It all started with a good book.
As an eight-year-old, Colleen Conway was a voracious reader. During the summer after third grade, she visited the Gloversville, N.Y., public library and happened across a book about a fictitious nurse named Cherry Ames.
I read the whole series that summer and was so intrigued by all the different things you could do and still be a nurse, said Colleen Conway-Welch, Ph.D., C.N.M., Nancy and Hilliard Travis Professor and Dean of the Vanderbilt University School of Nursing. No other profession even came close in terms of adventure and flexibility.
Cherry Ames solved mysteries in the spirit of Nancy Drew, and was off to exciting new adventures in each installment. In various books, the character was a student nurse, an army nurse, a visiting nurse and on and on.
It was within these pages that Conway-Welch realized her desire to turn fiction into reality.
She was the first child born to Lorraine and Jack Conway, in Monticello, Iowa. Colleen's mother was a teacher, at first in a one-room schoolhouse and later as the owner of a nursery school. Jack was the oldest of six children. When his father died in an accident, Jack quit school at age 14 to run the family farm just outside Rochester, Minn. He eventually helped fund his siblings' college educations, though he never earned one himself.
He was a tough guy who had great respect for education, Conway-Welch said of her father. If he had an education, there was no telling what he could have done. That's probably why it was expected from the beginning that I would go to college.
The construction business took the Conway family to many different locations throughout the Midwest and Northeast. Conway-Welch recalls the year they spent on the Onondaga Indian Reservation near Syracuse, N. Y., living in a trailer while her father ran a dam project. Regardless of where they lived, Conway-Welch's education was always a top priority. Her mother talked the school administrator in Rochester, N.Y., into accepting her daughter into first grade at 5 years old. The family moved so often that, by the seventh grade, she had been enrolled in 17 different schools.
As Conway-Welch was entering her teenage years, the Conway family expanded. Sister Kathleen was born and was followed 18 months later by youngest sister Margaret. Colleen was not around much when her sisters were babies; she was figuring out her next move.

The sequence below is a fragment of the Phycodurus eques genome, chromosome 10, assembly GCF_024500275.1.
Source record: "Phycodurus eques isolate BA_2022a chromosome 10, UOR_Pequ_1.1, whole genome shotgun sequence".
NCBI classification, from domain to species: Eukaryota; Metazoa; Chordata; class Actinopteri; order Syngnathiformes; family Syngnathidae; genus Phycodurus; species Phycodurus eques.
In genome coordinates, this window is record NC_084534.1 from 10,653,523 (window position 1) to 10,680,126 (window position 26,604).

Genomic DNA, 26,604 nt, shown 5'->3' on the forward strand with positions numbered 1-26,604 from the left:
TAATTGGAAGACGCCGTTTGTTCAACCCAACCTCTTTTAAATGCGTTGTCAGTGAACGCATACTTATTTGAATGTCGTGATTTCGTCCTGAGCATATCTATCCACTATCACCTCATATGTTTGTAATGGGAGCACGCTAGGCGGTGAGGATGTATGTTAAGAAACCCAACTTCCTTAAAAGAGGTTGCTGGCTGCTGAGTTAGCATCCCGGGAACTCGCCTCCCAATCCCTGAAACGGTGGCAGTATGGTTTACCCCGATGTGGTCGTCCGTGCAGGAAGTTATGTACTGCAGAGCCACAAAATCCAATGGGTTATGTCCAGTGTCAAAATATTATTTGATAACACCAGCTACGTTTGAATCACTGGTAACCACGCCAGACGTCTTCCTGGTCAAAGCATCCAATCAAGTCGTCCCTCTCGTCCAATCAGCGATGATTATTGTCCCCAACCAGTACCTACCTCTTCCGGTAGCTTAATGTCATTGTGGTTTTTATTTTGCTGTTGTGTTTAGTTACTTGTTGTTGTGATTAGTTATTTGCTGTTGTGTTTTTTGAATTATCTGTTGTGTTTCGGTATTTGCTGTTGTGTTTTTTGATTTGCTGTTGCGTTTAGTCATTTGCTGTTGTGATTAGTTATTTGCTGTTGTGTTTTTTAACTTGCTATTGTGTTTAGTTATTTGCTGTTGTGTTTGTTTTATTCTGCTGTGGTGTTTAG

My father always told me that whatever I decided to do in life to make sure I could support myself, said Conway-Welch.
So, she entered Georgetown University School of Nursing in Washington, D.C., on a full scholarship at age 16. She thrived on change and wanted to see more of the world.
After earning her bachelor's degree, Conway-Welch was ready for more adventure.
Her original plan was to work on the medicine floor at Georgetown University Hospital, but a friend who was a labor and delivery nurse encouraged her to apply for an opening there.
I didn't really like labor and delivery then, Conway-Welch said. It was the only course I ever got a C in, but when the nurse recruiter asked for volunteers, a friend jabbed me in the ribs and I jumped. The administrator thought I had volunteered, so off I went.
She had no idea where she would end up. Her intent was to work for a year in every major city in the world. So, she went to Honolulu and worked in labor and delivery in Queen's Hospital and planned to follow that up by working in Kuala Lumpur.
Then she got a call from some friends in San Francisco who had a two-bedroom apartment with four single beds and needed a fourth roommate. There were also openings in the Presbyterian Medical Center (now called Pacific Medical Center) Emergency Room for nurses. Conway-Welch had never been to San Francisco before, so she went.
She spent several years as a nurse in labor and delivery, emergency rooms and intensive care units in many different parts of the country. During that time, she also earned her master's degree from Catholic University, trained in nurse-midwifery at Catholic Maternity Institute in Santa Fe, N.M., and earned her Ph.D. from New York University. In the early 1980s, Conway-Welch was recruited to the University of Colorado Health Sciences Center in Denver to run its nurse midwifery program.
It was very good preparation for becoming a dean, because I operated pretty independently and got very involved in the tangled web of reimbursement for nurse midwives and managing a grant budget, she said.